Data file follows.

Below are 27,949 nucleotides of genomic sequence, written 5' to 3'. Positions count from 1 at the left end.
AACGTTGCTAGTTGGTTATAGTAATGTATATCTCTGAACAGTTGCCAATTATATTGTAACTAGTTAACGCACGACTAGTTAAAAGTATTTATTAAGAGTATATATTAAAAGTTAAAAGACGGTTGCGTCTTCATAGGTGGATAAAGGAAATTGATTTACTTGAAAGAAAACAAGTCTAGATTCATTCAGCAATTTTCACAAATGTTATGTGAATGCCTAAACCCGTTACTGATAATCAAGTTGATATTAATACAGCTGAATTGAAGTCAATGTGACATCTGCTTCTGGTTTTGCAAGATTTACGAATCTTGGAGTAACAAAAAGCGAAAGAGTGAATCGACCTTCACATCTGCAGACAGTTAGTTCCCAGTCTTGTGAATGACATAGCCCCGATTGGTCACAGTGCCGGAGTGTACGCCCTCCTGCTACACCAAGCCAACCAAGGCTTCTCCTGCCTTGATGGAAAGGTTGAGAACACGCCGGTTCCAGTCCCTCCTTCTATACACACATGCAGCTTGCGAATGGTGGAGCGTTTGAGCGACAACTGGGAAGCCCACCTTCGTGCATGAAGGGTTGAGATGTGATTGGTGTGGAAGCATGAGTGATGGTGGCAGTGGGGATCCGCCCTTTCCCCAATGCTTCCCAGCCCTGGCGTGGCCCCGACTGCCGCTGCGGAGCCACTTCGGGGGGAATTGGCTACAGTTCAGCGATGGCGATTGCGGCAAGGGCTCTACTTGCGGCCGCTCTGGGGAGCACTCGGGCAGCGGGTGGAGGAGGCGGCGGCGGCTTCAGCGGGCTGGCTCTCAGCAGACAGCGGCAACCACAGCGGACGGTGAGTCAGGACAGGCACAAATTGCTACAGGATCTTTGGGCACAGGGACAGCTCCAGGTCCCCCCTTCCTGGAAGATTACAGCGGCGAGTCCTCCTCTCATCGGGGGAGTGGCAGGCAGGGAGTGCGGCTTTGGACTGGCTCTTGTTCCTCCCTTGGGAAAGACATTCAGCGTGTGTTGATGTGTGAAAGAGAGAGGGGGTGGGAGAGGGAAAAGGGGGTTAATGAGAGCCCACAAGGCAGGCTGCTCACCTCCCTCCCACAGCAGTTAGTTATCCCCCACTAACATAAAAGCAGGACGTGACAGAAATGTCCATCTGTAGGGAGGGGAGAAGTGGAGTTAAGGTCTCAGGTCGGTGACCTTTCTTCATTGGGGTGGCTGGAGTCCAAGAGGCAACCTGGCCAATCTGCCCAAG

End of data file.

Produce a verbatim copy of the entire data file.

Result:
Below are 27,949 nucleotides of genomic sequence, written 5' to 3'. Positions count from 1 at the left end.
AACGTTGCTAGTTGGTTATAGTAATGTATATCTCTGAACAGTTGCCAATTATATTGTAACTAGTTAACGCACGACTAGTTAAAAGTATTTATTAAGAGTATATATTAAAAGTTAAAAGACGGTTGCGTCTTCATAGGTGGATAAAGGAAATTGATTTACTTGAAAGAAAACAAGTCTAGATTCATTCAGCAATTTTCACAAATGTTATGTGAATGCCTAAACCCGTTACTGATAATCAAGTTGATATTAATACAGCTGAATTGAAGTCAATGTGACATCTGCTTCTGGTTTTGCAAGATTTACGAATCTTGGAGTAACAAAAAGCGAAAGAGTGAATCGACCTTCACATCTGCAGACAGTTAGTTCCCAGTCTTGTGAATGACATAGCCCCGATTGGTCACAGTGCCGGAGTGTACGCCCTCCTGCTACACCAAGCCAACCAAGGCTTCTCCTGCCTTGATGGAAAGGTTGAGAACACGCCGGTTCCAGTCCCTCCTTCTATACACACATGCAGCTTGCGAATGGTGGAGCGTTTGAGCGACAACTGGGAAGCCCACCTTCGTGCATGAAGGGTTGAGATGTGATTGGTGTGGAAGCATGAGTGATGGTGGCAGTGGGGATCCGCCCTTTCCCCAATGCTTCCCAGCCCTGGCGTGGCCCCGACTGCCGCTGCGGAGCCACTTCGGGGGGAATTGGCTACAGTTCAGCGATGGCGATTGCGGCAAGGGCTCTACTTGCGGCCGCTCTGGGGAGCACTCGGGCAGCGGGTGGAGGAGGCGGCGGCGGCTTCAGCGGGCTGGCTCTCAGCAGACAGCGGCAACCACAGCGGACGGTGAGTCAGGACAGGCACAAATTGCTACAGGATCTTTGGGCACAGGGACAGCTCCAGGTCCCCCCTTCCTGGAAGATTACAGCGGCGAGTCCTCCTCTCATCGGGGGAGTGGCAGGCAGGGAGTGCGGCTTTGGACTGGCTCTTGTTCCTCCCTTGGGAAAGACATTCAGCGTGTGTTGATGTGTGAAAGAGAGAGGGGGTGGGAGAGGGAAAAGGGGGTTAATGAGAGCCCACAAGGCAGGCTGCTCACCTCCCTCCCACAGCAGTTAGTTATCCCCCACTAACATAAAAGCAGGACGTGACAGAAATGTCCATCTGTAGGGAGGGGAGAAGTGGAGTTAAGGTCTCAGGTCGGTGACCTTTCTTCATTGGGGTGGCTGGAGTCCAAGAGGCAACCTGGCCAATCTGCCCAAG